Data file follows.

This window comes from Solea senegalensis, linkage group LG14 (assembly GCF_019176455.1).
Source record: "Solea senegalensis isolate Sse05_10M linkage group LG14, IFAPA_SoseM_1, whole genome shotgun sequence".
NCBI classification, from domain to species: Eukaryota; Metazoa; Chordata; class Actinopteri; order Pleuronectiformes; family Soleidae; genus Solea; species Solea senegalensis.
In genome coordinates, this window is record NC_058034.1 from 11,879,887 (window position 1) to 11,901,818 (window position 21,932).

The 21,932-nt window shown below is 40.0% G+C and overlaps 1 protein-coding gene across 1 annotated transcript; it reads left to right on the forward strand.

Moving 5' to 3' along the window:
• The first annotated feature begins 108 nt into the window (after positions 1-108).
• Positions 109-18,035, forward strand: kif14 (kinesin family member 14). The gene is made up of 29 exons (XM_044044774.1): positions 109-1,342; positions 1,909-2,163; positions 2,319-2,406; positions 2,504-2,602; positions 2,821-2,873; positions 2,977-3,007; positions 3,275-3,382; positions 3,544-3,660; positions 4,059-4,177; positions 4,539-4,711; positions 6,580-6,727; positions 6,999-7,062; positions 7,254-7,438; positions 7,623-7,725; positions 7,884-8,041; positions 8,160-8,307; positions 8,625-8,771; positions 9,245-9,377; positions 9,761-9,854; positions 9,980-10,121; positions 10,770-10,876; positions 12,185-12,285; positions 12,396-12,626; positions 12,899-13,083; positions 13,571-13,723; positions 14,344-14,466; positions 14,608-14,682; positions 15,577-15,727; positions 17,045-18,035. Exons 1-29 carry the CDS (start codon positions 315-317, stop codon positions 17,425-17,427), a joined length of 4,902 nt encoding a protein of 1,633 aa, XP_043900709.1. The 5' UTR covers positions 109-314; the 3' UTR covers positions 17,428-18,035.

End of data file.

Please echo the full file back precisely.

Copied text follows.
This window comes from Solea senegalensis, linkage group LG14 (assembly GCF_019176455.1).
Source record: "Solea senegalensis isolate Sse05_10M linkage group LG14, IFAPA_SoseM_1, whole genome shotgun sequence".
NCBI classification, from domain to species: Eukaryota; Metazoa; Chordata; class Actinopteri; order Pleuronectiformes; family Soleidae; genus Solea; species Solea senegalensis.
In genome coordinates, this window is record NC_058034.1 from 11,879,887 (window position 1) to 11,901,818 (window position 21,932).

The 21,932-nt window shown below is 40.0% G+C and overlaps 1 protein-coding gene across 1 annotated transcript; it reads left to right on the forward strand.

Moving 5' to 3' along the window:
• The first annotated feature begins 108 nt into the window (after positions 1-108).
• Positions 109-18,035, forward strand: kif14 (kinesin family member 14). The gene is made up of 29 exons (XM_044044774.1): positions 109-1,342; positions 1,909-2,163; positions 2,319-2,406; positions 2,504-2,602; positions 2,821-2,873; positions 2,977-3,007; positions 3,275-3,382; positions 3,544-3,660; positions 4,059-4,177; positions 4,539-4,711; positions 6,580-6,727; positions 6,999-7,062; positions 7,254-7,438; positions 7,623-7,725; positions 7,884-8,041; positions 8,160-8,307; positions 8,625-8,771; positions 9,245-9,377; positions 9,761-9,854; positions 9,980-10,121; positions 10,770-10,876; positions 12,185-12,285; positions 12,396-12,626; positions 12,899-13,083; positions 13,571-13,723; positions 14,344-14,466; positions 14,608-14,682; positions 15,577-15,727; positions 17,045-18,035. Exons 1-29 carry the CDS (start codon positions 315-317, stop codon positions 17,425-17,427), a joined length of 4,902 nt encoding a protein of 1,633 aa, XP_043900709.1. The 5' UTR covers positions 109-314; the 3' UTR covers positions 17,428-18,035.